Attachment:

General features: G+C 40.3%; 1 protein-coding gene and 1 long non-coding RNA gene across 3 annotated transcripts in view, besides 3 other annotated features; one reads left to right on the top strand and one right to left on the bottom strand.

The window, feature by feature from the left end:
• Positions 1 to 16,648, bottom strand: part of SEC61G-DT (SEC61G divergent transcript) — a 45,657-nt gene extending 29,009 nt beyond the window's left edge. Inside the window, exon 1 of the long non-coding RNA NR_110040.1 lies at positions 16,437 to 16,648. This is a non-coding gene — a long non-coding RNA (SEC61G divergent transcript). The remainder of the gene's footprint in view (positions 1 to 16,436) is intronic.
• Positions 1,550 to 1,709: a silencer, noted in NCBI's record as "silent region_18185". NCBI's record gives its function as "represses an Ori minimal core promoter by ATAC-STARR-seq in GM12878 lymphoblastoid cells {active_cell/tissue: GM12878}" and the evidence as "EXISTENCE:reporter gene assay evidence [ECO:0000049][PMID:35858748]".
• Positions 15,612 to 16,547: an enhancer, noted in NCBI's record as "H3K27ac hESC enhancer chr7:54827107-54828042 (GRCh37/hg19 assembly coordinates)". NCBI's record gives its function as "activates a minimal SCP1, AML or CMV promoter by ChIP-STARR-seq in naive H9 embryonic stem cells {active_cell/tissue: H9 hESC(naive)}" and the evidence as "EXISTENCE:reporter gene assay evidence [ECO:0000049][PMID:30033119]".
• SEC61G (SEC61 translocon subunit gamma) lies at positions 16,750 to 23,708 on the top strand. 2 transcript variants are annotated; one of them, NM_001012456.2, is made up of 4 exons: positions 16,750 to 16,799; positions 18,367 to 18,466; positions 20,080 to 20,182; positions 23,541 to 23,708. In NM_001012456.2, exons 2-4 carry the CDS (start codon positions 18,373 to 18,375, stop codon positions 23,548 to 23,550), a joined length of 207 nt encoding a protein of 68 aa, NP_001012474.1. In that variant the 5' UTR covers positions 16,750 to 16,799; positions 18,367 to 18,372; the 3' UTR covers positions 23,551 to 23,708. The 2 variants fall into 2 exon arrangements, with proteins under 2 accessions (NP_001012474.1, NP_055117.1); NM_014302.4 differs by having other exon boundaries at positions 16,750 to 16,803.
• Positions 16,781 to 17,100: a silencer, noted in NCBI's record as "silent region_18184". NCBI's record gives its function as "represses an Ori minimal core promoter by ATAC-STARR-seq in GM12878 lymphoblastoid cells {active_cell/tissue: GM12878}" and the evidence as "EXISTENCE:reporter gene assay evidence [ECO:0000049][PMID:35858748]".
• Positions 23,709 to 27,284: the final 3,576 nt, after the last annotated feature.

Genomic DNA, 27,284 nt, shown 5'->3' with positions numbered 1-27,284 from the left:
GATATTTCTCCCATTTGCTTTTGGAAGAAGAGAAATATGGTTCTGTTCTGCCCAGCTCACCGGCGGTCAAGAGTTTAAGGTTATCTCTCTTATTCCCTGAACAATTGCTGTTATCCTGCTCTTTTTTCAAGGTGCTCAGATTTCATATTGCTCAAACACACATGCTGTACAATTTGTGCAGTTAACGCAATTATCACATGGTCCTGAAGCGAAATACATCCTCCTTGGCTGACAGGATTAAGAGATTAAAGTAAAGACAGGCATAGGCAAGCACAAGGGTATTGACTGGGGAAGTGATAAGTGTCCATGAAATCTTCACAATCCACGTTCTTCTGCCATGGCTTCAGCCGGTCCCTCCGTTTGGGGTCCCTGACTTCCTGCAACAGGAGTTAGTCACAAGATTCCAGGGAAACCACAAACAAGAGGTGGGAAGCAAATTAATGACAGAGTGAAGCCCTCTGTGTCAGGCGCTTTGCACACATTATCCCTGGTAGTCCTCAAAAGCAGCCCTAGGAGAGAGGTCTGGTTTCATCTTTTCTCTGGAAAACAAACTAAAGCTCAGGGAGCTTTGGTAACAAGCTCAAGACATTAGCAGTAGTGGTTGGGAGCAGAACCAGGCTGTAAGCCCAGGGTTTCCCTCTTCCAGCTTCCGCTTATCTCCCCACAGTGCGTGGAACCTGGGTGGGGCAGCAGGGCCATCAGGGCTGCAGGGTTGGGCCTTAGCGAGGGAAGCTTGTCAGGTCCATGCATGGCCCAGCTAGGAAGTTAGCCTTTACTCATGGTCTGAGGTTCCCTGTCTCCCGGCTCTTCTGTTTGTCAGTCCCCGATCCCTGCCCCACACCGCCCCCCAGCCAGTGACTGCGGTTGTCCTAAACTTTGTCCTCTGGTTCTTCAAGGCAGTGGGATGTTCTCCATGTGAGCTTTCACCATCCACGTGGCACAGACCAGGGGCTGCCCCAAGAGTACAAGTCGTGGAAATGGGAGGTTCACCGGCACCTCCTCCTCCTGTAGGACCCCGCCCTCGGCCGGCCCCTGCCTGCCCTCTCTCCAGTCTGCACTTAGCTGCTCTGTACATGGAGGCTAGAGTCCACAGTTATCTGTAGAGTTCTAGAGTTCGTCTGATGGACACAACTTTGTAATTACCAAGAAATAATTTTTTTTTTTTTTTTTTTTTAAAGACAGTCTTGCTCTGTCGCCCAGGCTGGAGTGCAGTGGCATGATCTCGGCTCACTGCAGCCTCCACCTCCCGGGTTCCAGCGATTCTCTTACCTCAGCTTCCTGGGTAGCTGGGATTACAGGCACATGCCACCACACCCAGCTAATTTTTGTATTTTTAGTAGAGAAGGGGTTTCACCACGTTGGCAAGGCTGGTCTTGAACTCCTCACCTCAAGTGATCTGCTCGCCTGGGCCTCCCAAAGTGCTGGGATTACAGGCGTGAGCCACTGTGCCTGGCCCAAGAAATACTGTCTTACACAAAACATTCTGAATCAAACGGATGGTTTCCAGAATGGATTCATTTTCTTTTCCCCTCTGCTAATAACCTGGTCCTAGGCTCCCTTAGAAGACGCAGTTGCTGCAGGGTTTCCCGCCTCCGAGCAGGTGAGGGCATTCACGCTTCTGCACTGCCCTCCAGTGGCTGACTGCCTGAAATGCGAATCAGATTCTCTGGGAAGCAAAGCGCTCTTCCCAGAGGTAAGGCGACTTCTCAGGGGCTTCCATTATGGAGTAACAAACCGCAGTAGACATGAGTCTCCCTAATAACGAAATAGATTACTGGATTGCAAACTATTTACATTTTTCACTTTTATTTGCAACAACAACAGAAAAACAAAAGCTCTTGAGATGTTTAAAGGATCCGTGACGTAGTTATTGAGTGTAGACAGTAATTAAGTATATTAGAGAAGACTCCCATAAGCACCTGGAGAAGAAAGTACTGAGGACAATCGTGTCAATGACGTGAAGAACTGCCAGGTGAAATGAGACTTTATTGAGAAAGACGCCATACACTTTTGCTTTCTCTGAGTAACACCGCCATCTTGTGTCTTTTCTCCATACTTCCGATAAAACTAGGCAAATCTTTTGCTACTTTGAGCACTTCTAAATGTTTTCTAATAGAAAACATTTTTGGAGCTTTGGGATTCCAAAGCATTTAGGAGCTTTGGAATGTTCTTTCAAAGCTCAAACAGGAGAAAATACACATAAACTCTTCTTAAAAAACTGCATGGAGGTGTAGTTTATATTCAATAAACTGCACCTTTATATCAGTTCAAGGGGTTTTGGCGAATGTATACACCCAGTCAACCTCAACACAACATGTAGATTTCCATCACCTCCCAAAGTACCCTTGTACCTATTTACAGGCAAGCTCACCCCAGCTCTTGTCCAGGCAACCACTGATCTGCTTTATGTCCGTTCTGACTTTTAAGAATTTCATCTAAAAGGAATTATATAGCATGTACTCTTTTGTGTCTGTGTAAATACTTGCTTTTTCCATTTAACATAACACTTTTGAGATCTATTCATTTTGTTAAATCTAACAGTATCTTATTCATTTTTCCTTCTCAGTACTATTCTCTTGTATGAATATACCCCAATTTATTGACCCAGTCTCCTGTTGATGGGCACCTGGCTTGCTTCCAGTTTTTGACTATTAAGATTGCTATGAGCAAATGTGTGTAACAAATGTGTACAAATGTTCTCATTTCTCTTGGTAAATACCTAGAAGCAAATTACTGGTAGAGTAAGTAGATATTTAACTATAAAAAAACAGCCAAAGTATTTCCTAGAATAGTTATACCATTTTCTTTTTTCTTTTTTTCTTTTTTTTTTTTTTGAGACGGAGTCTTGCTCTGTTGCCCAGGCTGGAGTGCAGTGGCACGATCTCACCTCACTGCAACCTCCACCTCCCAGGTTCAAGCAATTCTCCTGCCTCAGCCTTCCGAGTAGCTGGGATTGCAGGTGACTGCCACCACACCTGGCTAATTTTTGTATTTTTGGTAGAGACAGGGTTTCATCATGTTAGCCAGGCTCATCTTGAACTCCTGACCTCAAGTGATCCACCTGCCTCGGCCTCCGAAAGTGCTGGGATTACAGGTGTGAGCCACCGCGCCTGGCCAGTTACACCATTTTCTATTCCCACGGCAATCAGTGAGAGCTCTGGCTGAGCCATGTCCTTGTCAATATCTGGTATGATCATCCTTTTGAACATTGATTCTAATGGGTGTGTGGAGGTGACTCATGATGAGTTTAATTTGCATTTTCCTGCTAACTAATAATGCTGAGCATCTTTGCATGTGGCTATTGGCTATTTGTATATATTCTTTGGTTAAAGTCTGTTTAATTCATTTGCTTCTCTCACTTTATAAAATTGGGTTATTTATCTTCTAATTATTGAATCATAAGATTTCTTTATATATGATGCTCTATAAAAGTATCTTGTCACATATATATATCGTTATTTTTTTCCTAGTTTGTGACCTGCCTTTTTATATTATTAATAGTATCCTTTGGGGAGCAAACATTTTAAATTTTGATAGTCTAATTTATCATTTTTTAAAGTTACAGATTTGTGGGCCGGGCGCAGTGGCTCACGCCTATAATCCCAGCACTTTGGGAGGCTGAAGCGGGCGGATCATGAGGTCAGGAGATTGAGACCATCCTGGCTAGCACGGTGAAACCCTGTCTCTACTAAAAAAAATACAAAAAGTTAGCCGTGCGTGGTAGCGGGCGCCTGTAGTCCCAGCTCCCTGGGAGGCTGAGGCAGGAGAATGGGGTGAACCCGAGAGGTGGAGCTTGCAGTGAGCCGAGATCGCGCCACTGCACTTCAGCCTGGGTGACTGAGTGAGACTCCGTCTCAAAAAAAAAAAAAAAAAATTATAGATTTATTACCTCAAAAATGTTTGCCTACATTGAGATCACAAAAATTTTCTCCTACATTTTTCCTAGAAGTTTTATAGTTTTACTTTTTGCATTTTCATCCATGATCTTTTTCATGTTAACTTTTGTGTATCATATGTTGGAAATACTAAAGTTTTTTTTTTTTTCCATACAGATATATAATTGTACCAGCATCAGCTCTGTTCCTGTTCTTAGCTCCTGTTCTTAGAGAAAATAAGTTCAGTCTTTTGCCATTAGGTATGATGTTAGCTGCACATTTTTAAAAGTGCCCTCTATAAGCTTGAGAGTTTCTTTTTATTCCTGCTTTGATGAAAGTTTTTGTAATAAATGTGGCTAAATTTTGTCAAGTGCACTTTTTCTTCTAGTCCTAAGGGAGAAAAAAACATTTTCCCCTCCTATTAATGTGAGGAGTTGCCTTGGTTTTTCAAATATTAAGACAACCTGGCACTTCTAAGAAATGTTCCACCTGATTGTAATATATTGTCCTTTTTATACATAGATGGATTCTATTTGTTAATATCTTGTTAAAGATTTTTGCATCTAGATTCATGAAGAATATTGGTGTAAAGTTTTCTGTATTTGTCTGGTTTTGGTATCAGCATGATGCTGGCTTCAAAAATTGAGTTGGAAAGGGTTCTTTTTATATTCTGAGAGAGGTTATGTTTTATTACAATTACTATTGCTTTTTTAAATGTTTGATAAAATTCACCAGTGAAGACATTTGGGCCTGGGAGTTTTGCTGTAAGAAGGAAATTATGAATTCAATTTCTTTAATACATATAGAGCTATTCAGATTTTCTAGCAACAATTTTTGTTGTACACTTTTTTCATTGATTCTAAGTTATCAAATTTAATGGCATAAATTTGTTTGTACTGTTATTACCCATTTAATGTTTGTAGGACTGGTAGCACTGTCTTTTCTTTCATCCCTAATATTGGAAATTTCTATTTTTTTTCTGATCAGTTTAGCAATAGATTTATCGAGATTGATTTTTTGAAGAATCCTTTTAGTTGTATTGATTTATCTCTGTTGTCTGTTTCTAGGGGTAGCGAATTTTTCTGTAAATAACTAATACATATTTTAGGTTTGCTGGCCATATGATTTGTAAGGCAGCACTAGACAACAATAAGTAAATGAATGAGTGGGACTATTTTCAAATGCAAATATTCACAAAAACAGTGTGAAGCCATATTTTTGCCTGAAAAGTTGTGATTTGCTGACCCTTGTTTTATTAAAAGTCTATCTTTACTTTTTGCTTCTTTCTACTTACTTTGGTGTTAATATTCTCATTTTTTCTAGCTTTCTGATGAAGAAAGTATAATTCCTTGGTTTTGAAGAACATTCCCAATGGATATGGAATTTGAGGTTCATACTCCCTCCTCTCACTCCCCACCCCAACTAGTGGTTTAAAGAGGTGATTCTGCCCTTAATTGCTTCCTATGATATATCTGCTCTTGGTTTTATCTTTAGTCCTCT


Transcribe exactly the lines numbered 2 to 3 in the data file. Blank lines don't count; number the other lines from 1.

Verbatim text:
The window, feature by feature from the left end:
• Positions 1 to 16,648, bottom strand: part of SEC61G-DT (SEC61G divergent transcript) — a 45,657-nt gene extending 29,009 nt beyond the window's left edge. Inside the window, exon 1 of the long non-coding RNA NR_110040.1 lies at positions 16,437 to 16,648. This is a non-coding gene — a long non-coding RNA (SEC61G divergent transcript). The remainder of the gene's footprint in view (positions 1 to 16,436) is intronic.